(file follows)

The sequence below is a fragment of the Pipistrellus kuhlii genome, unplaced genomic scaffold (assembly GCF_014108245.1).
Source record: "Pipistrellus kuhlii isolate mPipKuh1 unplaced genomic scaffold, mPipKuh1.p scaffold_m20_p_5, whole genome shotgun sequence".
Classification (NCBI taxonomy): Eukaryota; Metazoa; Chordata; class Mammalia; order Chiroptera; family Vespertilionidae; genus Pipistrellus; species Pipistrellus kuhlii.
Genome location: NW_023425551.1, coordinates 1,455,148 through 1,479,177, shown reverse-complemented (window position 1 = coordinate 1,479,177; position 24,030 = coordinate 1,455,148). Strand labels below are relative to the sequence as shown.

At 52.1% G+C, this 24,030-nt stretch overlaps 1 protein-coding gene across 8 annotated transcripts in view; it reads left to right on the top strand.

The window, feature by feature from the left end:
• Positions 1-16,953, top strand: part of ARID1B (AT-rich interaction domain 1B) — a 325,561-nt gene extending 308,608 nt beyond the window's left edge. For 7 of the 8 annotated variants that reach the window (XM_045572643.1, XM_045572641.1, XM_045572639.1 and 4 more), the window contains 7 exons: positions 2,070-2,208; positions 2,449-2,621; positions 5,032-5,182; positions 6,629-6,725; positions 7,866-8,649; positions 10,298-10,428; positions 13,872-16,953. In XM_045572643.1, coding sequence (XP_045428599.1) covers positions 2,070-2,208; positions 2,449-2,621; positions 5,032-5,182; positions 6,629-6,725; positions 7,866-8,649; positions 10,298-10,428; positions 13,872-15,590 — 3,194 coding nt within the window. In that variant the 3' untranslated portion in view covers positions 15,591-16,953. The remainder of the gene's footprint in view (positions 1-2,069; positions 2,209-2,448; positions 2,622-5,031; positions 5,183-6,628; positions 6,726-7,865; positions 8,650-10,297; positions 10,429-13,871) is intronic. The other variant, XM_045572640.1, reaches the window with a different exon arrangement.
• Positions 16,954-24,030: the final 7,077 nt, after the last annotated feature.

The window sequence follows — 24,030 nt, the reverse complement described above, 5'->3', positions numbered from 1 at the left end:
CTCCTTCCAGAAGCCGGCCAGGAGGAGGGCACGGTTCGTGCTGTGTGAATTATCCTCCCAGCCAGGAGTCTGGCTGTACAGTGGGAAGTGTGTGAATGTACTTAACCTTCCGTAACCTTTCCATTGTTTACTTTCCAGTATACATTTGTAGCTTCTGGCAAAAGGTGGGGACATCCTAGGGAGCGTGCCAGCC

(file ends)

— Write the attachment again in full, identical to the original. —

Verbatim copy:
The sequence below is a fragment of the Pipistrellus kuhlii genome, unplaced genomic scaffold (assembly GCF_014108245.1).
Source record: "Pipistrellus kuhlii isolate mPipKuh1 unplaced genomic scaffold, mPipKuh1.p scaffold_m20_p_5, whole genome shotgun sequence".
Classification (NCBI taxonomy): Eukaryota; Metazoa; Chordata; class Mammalia; order Chiroptera; family Vespertilionidae; genus Pipistrellus; species Pipistrellus kuhlii.
Genome location: NW_023425551.1, coordinates 1,455,148 through 1,479,177, shown reverse-complemented (window position 1 = coordinate 1,479,177; position 24,030 = coordinate 1,455,148). Strand labels below are relative to the sequence as shown.

At 52.1% G+C, this 24,030-nt stretch overlaps 1 protein-coding gene across 8 annotated transcripts in view; it reads left to right on the top strand.

The window, feature by feature from the left end:
• Positions 1-16,953, top strand: part of ARID1B (AT-rich interaction domain 1B) — a 325,561-nt gene extending 308,608 nt beyond the window's left edge. For 7 of the 8 annotated variants that reach the window (XM_045572643.1, XM_045572641.1, XM_045572639.1 and 4 more), the window contains 7 exons: positions 2,070-2,208; positions 2,449-2,621; positions 5,032-5,182; positions 6,629-6,725; positions 7,866-8,649; positions 10,298-10,428; positions 13,872-16,953. In XM_045572643.1, coding sequence (XP_045428599.1) covers positions 2,070-2,208; positions 2,449-2,621; positions 5,032-5,182; positions 6,629-6,725; positions 7,866-8,649; positions 10,298-10,428; positions 13,872-15,590 — 3,194 coding nt within the window. In that variant the 3' untranslated portion in view covers positions 15,591-16,953. The remainder of the gene's footprint in view (positions 1-2,069; positions 2,209-2,448; positions 2,622-5,031; positions 5,183-6,628; positions 6,726-7,865; positions 8,650-10,297; positions 10,429-13,871) is intronic. The other variant, XM_045572640.1, reaches the window with a different exon arrangement.
• Positions 16,954-24,030: the final 7,077 nt, after the last annotated feature.

The window sequence follows — 24,030 nt, the reverse complement described above, 5'->3', positions numbered from 1 at the left end:
CTCCTTCCAGAAGCCGGCCAGGAGGAGGGCACGGTTCGTGCTGTGTGAATTATCCTCCCAGCCAGGAGTCTGGCTGTACAGTGGGAAGTGTGTGAATGTACTTAACCTTCCGTAACCTTTCCATTGTTTACTTTCCAGTATACATTTGTAGCTTCTGGCAAAAGGTGGGGACATCCTAGGGAGCGTGCCAGCC